Moseley’s law determination of the atomic number

Moseley’s law

Moseley’s law is an empirical law relating to atoms’ distinctive x-rays. Henry Moseley, an English physicist, developed and published the law in 1913-1914.

Hitherto atomic number was designated as the ‘position number’ of a particular element in the Periodic Table. Moseley found that when cathode rays struck different elements used as anode targets in the discharge tube, characteristic X-rays were emitted. The wavelength of these X-rays decreases in a regular manner in passing from one element to the next one in order in the Periodic Table.

Mosley found a straight line by plotting the atomic number against the square root of the frequency of the X-rays emitted, indicating that the atomic number was not only a “position number,” but a basic characteristic of the atom. He also proposed that the number of positive charges or protons in the nucleus was connected to the wavelength (or frequency) of the emitted X-rays. The wavelength varied on a regular basis as each element in the Periodic Table gained a new one. One proton (atomic mass unit) is greater than the preceding one. Moseley determined the number of positive charge units on the nuclei of various atoms and found that:

Moseley’s law(Production of X-rays)
Moseley’s law(Production of X-rays)

Atomic Number of an element is equal to the number of protons in the nucleus of the atom of that element.

Since the atom as a whole is electrically neutral, the atomic number (Z) is also equal to the number of extranuclear electrons. Thus hydrogen (H) which occupies first position in the Periodic Table has atomic number 1. This implies that it has a nucleus containing one proton (+ 1) and one extranuclear electron (– 1).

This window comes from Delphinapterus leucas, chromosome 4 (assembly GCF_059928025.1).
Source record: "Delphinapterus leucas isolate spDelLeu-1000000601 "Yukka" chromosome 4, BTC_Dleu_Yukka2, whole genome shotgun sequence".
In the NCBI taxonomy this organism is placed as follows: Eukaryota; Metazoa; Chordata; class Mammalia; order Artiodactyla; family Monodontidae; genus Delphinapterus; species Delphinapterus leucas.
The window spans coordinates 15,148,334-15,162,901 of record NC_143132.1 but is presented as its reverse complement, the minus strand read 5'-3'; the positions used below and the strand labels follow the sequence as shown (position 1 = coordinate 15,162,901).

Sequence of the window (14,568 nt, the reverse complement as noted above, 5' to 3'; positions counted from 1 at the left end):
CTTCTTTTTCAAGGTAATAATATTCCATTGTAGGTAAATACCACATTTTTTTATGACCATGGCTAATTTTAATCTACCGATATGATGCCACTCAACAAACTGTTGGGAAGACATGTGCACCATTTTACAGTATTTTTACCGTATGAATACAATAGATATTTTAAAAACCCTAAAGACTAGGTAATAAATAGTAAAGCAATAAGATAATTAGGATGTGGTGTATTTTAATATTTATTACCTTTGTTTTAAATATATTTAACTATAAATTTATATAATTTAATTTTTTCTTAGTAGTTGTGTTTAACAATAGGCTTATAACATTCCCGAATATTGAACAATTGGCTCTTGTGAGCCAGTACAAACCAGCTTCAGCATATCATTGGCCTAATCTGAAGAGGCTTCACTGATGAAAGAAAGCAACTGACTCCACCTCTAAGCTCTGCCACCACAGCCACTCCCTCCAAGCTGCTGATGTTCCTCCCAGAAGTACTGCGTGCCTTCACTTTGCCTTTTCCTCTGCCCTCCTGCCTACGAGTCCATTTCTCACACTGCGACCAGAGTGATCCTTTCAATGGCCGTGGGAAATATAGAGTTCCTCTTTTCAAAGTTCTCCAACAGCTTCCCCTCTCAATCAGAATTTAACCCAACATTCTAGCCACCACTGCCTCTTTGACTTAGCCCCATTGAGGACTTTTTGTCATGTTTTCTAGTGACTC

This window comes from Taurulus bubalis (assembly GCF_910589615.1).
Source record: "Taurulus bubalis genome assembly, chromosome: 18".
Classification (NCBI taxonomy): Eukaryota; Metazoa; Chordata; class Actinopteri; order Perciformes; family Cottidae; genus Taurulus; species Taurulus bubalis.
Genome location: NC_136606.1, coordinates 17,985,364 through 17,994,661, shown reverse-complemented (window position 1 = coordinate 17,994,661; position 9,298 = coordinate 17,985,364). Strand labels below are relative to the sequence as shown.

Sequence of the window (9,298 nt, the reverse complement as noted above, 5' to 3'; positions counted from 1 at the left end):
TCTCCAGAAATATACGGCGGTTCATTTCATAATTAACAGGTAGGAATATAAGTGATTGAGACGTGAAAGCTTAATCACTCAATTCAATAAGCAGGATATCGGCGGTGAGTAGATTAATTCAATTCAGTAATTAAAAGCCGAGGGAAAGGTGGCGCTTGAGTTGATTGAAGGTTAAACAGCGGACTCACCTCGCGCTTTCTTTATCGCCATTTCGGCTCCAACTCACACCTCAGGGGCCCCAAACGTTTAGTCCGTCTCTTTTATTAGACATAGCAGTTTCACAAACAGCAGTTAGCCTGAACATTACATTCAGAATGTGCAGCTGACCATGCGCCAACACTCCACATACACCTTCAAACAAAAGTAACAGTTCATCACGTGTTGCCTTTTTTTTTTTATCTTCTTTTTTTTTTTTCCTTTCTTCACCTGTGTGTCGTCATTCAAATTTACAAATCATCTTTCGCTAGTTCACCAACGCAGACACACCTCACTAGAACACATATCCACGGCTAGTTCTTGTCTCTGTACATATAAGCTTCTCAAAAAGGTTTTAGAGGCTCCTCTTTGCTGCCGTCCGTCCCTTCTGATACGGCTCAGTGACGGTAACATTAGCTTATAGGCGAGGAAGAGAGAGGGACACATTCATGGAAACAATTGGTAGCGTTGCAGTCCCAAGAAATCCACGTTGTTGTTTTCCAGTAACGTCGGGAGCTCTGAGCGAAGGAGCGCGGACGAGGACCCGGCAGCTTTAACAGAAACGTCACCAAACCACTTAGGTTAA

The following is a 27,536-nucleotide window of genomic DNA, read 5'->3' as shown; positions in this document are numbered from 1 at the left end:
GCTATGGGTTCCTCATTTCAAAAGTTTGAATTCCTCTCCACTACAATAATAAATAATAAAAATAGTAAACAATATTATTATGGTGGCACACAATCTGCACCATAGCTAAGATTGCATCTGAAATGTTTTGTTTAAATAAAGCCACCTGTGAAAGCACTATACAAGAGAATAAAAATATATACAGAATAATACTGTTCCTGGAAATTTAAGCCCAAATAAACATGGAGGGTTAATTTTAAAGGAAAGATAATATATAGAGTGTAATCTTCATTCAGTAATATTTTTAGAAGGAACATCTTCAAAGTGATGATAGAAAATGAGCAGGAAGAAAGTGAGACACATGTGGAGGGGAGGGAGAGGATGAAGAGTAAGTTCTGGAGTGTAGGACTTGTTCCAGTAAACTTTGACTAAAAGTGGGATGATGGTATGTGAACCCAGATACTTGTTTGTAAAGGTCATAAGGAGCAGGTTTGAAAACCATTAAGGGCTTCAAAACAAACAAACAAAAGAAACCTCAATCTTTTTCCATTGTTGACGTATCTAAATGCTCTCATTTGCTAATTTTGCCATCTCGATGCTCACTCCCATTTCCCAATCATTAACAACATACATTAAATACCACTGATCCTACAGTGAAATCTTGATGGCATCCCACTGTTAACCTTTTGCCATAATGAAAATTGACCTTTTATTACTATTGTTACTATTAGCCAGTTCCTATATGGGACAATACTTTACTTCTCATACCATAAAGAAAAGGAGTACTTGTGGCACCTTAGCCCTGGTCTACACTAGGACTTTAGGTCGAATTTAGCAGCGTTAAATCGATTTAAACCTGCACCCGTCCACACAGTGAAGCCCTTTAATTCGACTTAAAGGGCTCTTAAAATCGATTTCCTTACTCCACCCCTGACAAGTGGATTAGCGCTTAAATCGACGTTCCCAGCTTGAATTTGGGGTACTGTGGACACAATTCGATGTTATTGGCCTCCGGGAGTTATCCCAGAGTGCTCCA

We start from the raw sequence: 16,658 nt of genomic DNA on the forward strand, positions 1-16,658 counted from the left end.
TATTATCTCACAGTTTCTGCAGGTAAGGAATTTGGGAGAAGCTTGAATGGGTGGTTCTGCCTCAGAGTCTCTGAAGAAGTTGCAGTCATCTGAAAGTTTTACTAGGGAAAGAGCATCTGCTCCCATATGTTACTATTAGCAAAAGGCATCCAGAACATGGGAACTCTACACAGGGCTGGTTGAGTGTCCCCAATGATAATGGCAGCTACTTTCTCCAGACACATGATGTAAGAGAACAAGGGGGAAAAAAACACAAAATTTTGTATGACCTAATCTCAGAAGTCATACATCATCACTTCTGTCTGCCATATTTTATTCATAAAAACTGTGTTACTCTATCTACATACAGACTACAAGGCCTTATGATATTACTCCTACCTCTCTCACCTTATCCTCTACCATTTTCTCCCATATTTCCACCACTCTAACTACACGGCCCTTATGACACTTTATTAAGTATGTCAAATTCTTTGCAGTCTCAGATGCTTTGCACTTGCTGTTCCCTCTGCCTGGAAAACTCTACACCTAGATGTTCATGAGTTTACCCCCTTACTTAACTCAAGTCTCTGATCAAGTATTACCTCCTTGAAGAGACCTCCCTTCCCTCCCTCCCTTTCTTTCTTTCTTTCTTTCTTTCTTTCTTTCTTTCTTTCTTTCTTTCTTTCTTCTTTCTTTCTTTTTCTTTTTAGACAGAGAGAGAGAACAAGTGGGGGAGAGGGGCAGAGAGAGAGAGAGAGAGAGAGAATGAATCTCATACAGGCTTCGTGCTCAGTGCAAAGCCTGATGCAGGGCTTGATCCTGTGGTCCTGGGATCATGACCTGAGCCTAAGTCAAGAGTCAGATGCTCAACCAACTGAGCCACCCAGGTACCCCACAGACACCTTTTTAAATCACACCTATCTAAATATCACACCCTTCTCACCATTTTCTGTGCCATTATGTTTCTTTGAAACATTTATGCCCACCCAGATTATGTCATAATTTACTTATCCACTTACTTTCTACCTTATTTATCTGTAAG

Now the term Atomic Number is often referred to as the Proton Number.

Mosley's plot of the square root of X-ray frequencies against
atomic number for the elements calcium through cobalt.
Mosley’s plot of the square root of X-ray frequencies against atomic number for the elements calcium through cobalt.

What is mass number ?

The total number of protons and neutrons in the nucleus of an atom is called the Mass Number, A, of the atom.

In situations where it is unnecessary to differentiate between protons and neutrons, these elementary particles are collectively referred to as nucleons. Thus mass number of an atom is equal to the total number of nucleons in the nucleus of an atom.

Obviously, the mass number of an atom is a whole number. Since electrons have practically no mass, the entire atomic mass is due to protons and neutrons, each of which has a mass almost exactly one unit. Therefore, the mass number of an atom can be obtained by rounding off the experimental value of atomic mass (or atomic weight) to the nearest whole number. For example, the atomic mass of sodium and fluorine obtained by experiment is 22.9898 and 26.9815 amu respectively. Thus their mass numbers are 23 for sodium and 27 for fluorine.

Each different variety of atom, as determined by the composition of its nucleus, is called a nuclide.

Composition of the nucleus

Knowing the atomic number (Z) and mass number (A) of an atom, we can tell the number of protons and neutrons contained in the nucleus. By definition :

Atomic Number, Z = Number of protons
Mass Number, A = Number of protons + Number of neutrons
∴ The number of neutrons is given by the expression :
N = A – Z


Composition of the nucleus of some atoms
Composition of the nucleus of some atoms

Make sure check our amazing article: Rutherford’s atomic model – the nuclear atom

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